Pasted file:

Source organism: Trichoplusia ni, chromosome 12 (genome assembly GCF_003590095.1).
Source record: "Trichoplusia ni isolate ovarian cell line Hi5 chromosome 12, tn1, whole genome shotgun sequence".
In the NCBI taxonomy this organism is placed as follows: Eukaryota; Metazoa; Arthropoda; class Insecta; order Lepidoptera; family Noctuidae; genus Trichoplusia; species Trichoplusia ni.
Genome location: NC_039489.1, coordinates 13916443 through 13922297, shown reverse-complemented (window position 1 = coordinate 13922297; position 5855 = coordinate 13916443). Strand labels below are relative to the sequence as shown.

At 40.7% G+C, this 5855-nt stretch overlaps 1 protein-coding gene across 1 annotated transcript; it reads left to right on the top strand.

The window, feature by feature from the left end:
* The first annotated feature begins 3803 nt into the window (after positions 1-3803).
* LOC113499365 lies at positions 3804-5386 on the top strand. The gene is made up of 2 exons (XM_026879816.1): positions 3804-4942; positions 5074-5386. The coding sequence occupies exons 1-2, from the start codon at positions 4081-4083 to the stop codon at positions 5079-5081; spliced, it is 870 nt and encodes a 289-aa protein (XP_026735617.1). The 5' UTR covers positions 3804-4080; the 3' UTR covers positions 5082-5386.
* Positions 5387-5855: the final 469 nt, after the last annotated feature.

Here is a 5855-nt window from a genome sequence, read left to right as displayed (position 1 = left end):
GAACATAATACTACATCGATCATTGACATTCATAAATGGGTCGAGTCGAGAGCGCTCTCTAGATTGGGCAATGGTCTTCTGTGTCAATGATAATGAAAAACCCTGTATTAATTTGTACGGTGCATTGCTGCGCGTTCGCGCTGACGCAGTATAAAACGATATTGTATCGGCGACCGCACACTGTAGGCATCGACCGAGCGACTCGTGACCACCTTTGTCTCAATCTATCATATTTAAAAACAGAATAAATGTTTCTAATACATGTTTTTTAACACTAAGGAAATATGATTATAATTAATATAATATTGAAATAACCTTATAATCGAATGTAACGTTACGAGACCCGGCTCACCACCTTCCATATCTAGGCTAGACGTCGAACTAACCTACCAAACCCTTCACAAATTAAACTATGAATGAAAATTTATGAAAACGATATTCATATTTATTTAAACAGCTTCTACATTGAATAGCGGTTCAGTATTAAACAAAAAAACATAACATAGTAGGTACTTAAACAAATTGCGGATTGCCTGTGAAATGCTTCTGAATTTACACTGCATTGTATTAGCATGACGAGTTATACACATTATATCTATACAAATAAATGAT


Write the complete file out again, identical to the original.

Source organism: Trichoplusia ni, chromosome 12 (genome assembly GCF_003590095.1).
Source record: "Trichoplusia ni isolate ovarian cell line Hi5 chromosome 12, tn1, whole genome shotgun sequence".
In the NCBI taxonomy this organism is placed as follows: Eukaryota; Metazoa; Arthropoda; class Insecta; order Lepidoptera; family Noctuidae; genus Trichoplusia; species Trichoplusia ni.
Genome location: NC_039489.1, coordinates 13916443 through 13922297, shown reverse-complemented (window position 1 = coordinate 13922297; position 5855 = coordinate 13916443). Strand labels below are relative to the sequence as shown.

At 40.7% G+C, this 5855-nt stretch overlaps 1 protein-coding gene across 1 annotated transcript; it reads left to right on the top strand.

The window, feature by feature from the left end:
* The first annotated feature begins 3803 nt into the window (after positions 1-3803).
* LOC113499365 lies at positions 3804-5386 on the top strand. The gene is made up of 2 exons (XM_026879816.1): positions 3804-4942; positions 5074-5386. The coding sequence occupies exons 1-2, from the start codon at positions 4081-4083 to the stop codon at positions 5079-5081; spliced, it is 870 nt and encodes a 289-aa protein (XP_026735617.1). The 5' UTR covers positions 3804-4080; the 3' UTR covers positions 5082-5386.
* Positions 5387-5855: the final 469 nt, after the last annotated feature.

Here is a 5855-nt window from a genome sequence, read left to right as displayed (position 1 = left end):
GAACATAATACTACATCGATCATTGACATTCATAAATGGGTCGAGTCGAGAGCGCTCTCTAGATTGGGCAATGGTCTTCTGTGTCAATGATAATGAAAAACCCTGTATTAATTTGTACGGTGCATTGCTGCGCGTTCGCGCTGACGCAGTATAAAACGATATTGTATCGGCGACCGCACACTGTAGGCATCGACCGAGCGACTCGTGACCACCTTTGTCTCAATCTATCATATTTAAAAACAGAATAAATGTTTCTAATACATGTTTTTTAACACTAAGGAAATATGATTATAATTAATATAATATTGAAATAACCTTATAATCGAATGTAACGTTACGAGACCCGGCTCACCACCTTCCATATCTAGGCTAGACGTCGAACTAACCTACCAAACCCTTCACAAATTAAACTATGAATGAAAATTTATGAAAACGATATTCATATTTATTTAAACAGCTTCTACATTGAATAGCGGTTCAGTATTAAACAAAAAAACATAACATAGTAGGTACTTAAACAAATTGCGGATTGCCTGTGAAATGCTTCTGAATTTACACTGCATTGTATTAGCATGACGAGTTATACACATTATATCTATACAAATAAATGAT